It’s no secret that as you get older, belly fat becomes increasingly difficult to get rid of. Not only is belly fat problematic for clothing and bathing suit season, but it can also lead to chronic diseases and cardiovascular issues. For years, scientists have struggled to determine why this specific type of fat seems to accumulate as we age.
But now, a new study from Yale has identified how the nervous and immune systems controlling inflammation and metabolism cause belly fat.
The results help explain why belly fat isn’t burned off as efficiently in older adults and could lead to new therapies for targeting harmful belly fat stores.
The study was led by Vishwa Deep Dixit, a professor of Comparative Medicine and Immunobiology, and was published in the journal Nature.
Dixit and his team first looked at immune cells known as macrophages, which are helpful in fighting infections, and found a new type of macrophage located in nerves in belly fat.
These new macrophages become inflamed over time and hinder the proper function of the neurotransmitters.
The researchers then studied immune cells from fat tissue in mice to further understand how the macrophages increase belly fat storage.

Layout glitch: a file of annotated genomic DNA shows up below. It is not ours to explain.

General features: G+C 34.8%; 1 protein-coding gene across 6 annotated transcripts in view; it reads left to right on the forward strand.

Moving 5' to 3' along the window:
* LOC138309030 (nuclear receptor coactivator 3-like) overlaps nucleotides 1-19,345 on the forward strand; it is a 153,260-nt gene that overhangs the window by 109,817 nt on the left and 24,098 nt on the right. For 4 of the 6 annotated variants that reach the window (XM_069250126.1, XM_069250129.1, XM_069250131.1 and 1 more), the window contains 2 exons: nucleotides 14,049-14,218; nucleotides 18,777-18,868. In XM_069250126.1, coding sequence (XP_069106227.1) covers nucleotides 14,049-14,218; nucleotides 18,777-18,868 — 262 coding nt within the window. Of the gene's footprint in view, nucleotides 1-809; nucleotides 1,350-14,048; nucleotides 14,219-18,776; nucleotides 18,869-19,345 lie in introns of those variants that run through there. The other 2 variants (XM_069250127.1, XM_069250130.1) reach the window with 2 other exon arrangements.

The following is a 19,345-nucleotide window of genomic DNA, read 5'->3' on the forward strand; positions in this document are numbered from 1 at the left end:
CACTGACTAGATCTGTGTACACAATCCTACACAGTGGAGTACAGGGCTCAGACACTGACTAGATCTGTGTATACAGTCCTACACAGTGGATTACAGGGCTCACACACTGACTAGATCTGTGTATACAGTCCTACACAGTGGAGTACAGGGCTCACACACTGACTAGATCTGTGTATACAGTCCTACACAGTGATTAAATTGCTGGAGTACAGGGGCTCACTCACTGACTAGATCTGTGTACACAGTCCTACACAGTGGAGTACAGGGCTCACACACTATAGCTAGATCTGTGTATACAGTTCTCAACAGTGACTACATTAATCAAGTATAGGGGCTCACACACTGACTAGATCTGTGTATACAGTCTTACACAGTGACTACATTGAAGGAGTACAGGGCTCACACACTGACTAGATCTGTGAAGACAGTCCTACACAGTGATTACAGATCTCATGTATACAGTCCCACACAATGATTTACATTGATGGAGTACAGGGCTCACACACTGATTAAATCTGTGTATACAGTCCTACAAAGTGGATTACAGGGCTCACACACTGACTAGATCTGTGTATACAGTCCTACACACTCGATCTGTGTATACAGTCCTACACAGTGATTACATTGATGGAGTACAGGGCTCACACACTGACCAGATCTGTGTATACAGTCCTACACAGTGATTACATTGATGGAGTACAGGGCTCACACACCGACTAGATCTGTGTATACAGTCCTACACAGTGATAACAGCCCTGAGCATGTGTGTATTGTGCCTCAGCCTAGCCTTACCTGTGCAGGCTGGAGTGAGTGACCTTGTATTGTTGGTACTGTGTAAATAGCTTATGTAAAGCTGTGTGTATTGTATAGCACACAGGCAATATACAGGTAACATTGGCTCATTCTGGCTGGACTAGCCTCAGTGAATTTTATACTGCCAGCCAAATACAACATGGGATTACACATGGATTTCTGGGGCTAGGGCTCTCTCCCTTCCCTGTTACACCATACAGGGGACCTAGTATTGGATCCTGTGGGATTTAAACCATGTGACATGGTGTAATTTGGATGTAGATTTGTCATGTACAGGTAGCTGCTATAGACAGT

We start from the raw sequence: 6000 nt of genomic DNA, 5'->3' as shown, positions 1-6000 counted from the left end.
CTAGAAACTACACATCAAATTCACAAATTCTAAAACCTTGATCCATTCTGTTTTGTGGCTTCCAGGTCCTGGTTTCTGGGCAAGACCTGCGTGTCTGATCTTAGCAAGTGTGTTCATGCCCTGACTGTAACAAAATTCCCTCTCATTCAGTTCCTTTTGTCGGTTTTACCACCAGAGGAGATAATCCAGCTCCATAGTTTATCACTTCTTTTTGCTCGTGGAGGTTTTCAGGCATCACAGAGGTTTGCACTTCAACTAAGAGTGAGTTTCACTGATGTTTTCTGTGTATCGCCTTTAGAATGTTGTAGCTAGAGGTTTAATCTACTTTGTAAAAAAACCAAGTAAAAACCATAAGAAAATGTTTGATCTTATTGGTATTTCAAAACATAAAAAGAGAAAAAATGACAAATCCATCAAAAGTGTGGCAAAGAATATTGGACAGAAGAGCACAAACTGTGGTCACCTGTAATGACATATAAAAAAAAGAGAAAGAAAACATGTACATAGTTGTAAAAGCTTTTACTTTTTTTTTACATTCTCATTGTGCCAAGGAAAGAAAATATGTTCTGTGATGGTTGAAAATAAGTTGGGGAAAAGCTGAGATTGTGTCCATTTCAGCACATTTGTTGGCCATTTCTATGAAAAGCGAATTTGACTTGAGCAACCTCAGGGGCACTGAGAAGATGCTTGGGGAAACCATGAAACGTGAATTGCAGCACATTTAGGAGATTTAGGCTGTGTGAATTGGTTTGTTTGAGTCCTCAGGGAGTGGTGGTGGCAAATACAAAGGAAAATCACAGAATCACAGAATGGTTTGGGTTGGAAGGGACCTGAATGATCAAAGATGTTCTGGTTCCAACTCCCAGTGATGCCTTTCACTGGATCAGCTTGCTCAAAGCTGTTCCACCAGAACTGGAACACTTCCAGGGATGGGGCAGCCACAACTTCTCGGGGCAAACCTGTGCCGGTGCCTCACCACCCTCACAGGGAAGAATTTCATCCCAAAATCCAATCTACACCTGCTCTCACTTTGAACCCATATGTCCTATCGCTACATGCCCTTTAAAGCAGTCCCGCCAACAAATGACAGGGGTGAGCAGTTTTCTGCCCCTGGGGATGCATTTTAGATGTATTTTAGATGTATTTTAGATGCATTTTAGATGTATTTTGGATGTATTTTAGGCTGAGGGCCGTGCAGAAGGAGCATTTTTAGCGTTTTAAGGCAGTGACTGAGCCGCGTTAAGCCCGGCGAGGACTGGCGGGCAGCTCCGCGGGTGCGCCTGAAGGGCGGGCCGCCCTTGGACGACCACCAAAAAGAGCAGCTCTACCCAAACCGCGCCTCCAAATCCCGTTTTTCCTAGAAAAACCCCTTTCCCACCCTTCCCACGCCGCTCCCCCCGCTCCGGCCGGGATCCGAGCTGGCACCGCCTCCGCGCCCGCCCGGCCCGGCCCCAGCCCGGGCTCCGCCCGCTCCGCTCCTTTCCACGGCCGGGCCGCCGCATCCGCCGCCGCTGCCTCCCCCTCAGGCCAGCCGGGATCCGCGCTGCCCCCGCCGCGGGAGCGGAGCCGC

“We discovered that the aged macrophages can break down the neurotransmitters called catecholamines, and thus do not allow fat cells to supply the fuel when demand arises,” said Dixit.
Dixit and his team were able to successfully target specific receptors that control inflammation and lower them in the older mice. This receptor is known as the NLRP3 inflammasome, and by lowering it, fats were broken down more efficiently, like in the younger mice.
In another experiment, Dixit blocked an enzyme that increased in the aged macrophages and this also helped enhance metabolic breakdown of fat.
Certain drugs that currently treat depression also inhibit this enzyme. But further studies will have to be done to see if results can be replicated in humans to reduce belly fat, and if using enzyme inhibiting drugs like the ones used for depression would be safe and effective.
The researchers gained a better understanding of why belly fat stores do not burn off in older adults and could potentially help create new therapies for targeting and reducing harmful belly fat.